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UK weather hurt everyone in 2012, but helped indoor exhibits

Mar 12, 2013 5:52 am

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While zoos and gardens suffered due to poor weather in UK in 2012, the indoor museums thrived and many of the marquee ones had their best year on record.

— Rafat Ali

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Ice Age snow sculptures outside the British Museum. Photo courtesy BM's Facebook page.


Last year’s wash-out weather forced visitors to the UK’s leading tourist attractions indoors, boosting the popularity of sellout exhibitions featuring the best of modern British art and design and the nostalgic glamour of Hollywood.

While the rain put a damper on visits to gardens and other outdoor attractions, indoor exhibitions thrived, according to new figures from the Association of Leading Visitor Attractions (Alva).

The members of Alva represent the UK’s most popular and important museums, galleries, palaces, castles, cathedrals, zoos, historic houses, heritage sites, gardens and leisure attractions. The 44 members manage nearly 2,000 tourist sites and welcome over 100 million domestic and overseas visitors each year. Total visitor numbers last year were 92.2 million – 5.1% more than in 2011.

The British Museum attracted more than 5.57 million visitors, making it the most visited in the UK, thanks to the appeal of The Tomb of the Unknown Craftsman exhibition curated by Grayson Perry. It featured his new works alongside objects made by unknown men and women throughout history from the museum’s permanent collection.

The Victoria & Albert Museum enjoyed the best year in its history, as visitors flocked to its sellout Hollywood costume exhibition. An average of almost 2,600 visitors per day bought tickets to see some of the most famous outfits in the history of film – from the gingham dress and ruby red slippers worn by Judy Garland as Dorothy in The Wizard of Oz to Keira Knightley’s emerald green gown in the film Atonement. In total, the V&A welcomed more than 3.23 million visitors in 2012 – a 16% increase on 2011.

Work from controversial British artist Damien Hirst was on display at the Tate Modern last year, where visits increased 9% to nearly 5.32 million. At the same time a major Lucian Freud exhibition helped the National Portrait Gallery to enjoy a 12% increase in visits, to almost 2.1 million.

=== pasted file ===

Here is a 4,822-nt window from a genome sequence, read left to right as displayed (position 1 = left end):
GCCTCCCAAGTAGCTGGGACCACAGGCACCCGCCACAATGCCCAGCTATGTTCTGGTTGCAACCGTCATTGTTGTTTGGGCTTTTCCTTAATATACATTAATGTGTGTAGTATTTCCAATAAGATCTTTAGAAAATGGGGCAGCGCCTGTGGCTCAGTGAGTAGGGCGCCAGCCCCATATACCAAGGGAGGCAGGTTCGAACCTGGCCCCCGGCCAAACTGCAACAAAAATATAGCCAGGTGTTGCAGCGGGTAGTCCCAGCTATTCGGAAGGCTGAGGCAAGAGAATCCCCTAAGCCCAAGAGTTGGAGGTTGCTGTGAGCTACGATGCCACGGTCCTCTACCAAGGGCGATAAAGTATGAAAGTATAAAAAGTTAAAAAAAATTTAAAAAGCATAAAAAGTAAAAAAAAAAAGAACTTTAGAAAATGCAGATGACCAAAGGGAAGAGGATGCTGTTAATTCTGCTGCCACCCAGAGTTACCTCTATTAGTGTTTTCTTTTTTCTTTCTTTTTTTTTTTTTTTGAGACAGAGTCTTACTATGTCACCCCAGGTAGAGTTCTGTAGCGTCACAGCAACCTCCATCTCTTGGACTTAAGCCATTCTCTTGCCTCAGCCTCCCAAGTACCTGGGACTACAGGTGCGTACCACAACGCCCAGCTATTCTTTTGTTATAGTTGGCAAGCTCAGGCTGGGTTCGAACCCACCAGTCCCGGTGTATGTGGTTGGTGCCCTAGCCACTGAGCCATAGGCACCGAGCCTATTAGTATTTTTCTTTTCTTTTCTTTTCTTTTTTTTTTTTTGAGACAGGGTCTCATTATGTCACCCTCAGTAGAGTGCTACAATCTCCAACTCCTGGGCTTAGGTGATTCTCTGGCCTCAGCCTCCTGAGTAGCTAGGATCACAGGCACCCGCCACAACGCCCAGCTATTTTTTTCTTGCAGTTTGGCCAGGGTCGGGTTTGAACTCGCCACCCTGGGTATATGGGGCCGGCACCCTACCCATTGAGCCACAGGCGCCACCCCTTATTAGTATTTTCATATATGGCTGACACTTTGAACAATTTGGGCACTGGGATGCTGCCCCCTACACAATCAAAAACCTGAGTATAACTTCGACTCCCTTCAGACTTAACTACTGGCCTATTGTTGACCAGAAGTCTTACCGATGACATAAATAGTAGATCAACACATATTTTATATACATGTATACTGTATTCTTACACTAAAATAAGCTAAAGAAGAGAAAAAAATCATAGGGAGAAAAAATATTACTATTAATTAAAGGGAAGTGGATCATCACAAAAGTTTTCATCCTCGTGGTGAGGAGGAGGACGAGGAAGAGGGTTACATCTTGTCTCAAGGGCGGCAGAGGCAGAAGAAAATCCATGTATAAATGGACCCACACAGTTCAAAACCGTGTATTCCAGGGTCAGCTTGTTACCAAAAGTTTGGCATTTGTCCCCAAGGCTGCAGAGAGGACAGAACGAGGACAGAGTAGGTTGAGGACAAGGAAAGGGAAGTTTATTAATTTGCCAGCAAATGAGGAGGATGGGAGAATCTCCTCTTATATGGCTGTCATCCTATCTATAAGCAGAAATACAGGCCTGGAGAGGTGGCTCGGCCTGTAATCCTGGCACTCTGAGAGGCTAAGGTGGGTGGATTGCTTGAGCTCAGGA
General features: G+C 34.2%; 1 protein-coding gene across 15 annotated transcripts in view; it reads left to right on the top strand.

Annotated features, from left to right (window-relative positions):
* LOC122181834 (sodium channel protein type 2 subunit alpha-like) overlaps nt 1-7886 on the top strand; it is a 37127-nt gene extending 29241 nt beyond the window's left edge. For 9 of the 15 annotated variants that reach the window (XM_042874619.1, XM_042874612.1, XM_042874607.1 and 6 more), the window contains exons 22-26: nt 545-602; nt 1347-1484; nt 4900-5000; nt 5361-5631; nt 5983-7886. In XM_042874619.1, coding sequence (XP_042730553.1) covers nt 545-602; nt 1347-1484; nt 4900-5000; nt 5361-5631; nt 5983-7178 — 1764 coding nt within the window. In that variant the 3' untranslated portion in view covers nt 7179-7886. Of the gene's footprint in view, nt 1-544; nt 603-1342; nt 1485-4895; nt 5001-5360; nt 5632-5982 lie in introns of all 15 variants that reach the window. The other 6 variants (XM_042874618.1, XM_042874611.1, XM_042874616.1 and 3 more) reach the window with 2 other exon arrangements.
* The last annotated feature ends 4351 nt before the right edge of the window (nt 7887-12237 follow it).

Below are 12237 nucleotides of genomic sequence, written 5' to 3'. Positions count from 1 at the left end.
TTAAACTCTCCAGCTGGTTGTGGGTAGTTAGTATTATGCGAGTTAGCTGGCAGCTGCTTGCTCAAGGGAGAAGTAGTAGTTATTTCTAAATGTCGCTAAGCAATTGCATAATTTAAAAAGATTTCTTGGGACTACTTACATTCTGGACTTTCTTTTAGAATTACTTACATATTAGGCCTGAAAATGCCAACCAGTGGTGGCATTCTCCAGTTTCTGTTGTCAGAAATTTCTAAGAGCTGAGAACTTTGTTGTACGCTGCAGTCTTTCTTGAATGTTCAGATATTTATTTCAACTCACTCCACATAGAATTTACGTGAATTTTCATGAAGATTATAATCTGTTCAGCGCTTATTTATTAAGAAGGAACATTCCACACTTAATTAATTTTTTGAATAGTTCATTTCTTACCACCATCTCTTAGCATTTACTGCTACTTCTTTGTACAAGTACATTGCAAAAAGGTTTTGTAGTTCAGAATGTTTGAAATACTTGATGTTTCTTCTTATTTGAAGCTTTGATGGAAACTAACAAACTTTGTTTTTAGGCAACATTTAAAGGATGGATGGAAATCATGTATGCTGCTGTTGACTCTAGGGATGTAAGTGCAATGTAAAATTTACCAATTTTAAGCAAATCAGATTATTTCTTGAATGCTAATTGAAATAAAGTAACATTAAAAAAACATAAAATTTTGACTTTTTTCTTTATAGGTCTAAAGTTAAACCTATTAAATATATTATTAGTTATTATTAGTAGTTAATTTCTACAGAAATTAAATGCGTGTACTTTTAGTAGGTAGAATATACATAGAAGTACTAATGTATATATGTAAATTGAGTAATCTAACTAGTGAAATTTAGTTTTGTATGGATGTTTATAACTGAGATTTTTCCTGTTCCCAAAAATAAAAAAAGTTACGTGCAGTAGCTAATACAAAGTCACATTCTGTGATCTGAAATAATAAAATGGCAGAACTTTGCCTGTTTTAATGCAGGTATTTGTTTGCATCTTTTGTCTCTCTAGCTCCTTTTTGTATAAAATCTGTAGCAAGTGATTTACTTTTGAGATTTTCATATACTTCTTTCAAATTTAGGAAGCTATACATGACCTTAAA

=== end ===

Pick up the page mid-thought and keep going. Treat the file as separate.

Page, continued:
The poor weather meant that 30 attractions saw double-digit percentage declines in the number of visits. Of these, 27 were either gardens or outdoor attractions. London Zoo suffered a 10.7% dip in visits to just over 974,000, for example, while Kew Gardens in London saw numbers plummet by almost 14% to just over 1 million.

Bernard Donoghue, the director of Alva, commented: “We are delighted with the visitor figures and although the Olympics deterred visitors from central London, and there was a noticeable decline in visitors to attractions while the Games took place, the recovery was almost immediate after the Games left town.”

Sandie Dawe, the chief executive officer of the national tourism agency VisitBritain, added: “It’s fantastic to see the heightened demand across the whole of Britain for our world class attractions in what was a pivotal year for the tourism industry. With the majority of museums and galleries free of charge, Britain offers unparalleled attractions at fantastic value, reaffirming our position as one of the most competitive countries in the world to visit.”

One of the largest single increases in visitors (53%) was enjoyed by the new Museum of Liverpool, which opened in July 2011. It attracted more than 1 million visitors and was the most visited museum in England outside London.

This article originally appeared on guardian.co.uk

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